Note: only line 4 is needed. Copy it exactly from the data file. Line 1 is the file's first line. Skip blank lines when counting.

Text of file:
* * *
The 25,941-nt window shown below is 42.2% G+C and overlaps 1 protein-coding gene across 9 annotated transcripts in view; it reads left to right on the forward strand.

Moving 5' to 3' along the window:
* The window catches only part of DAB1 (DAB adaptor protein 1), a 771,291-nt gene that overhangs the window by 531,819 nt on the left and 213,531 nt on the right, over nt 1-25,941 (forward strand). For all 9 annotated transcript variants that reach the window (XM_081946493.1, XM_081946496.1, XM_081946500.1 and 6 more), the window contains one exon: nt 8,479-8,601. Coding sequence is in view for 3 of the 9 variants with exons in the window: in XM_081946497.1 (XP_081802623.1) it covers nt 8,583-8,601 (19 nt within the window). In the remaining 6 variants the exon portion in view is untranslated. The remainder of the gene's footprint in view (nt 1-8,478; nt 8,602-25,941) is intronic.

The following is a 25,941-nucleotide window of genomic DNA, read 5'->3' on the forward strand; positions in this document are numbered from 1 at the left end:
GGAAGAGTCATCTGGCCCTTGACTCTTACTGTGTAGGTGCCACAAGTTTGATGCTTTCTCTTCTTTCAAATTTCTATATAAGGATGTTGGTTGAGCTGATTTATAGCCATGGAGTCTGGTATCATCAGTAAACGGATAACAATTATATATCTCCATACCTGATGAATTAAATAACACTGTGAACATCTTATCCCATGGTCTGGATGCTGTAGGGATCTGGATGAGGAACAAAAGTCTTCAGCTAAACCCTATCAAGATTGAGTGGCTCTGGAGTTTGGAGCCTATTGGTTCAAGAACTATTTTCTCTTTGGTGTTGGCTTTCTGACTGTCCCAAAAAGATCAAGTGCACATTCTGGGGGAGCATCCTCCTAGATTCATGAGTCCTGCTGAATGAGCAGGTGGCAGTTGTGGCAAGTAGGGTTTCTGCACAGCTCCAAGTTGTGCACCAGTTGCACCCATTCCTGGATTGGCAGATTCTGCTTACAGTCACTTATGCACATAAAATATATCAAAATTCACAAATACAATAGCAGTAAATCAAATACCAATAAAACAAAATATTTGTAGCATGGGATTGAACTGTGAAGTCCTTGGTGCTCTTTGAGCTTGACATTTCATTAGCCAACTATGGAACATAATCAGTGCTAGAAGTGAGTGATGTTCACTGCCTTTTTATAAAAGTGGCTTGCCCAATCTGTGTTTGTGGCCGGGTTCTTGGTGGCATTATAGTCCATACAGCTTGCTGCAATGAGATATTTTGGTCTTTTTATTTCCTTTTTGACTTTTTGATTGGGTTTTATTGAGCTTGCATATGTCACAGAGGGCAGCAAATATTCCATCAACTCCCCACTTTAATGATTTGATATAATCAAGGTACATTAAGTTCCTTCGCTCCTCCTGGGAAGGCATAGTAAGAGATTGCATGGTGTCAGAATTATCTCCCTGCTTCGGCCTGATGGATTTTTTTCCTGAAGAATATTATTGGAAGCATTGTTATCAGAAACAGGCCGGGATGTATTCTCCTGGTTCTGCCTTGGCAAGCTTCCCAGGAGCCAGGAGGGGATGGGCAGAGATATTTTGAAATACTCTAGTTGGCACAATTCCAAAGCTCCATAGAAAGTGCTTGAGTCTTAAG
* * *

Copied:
The following is a 25,941-nucleotide window of genomic DNA, read 5'->3' on the forward strand; positions in this document are numbered from 1 at the left end: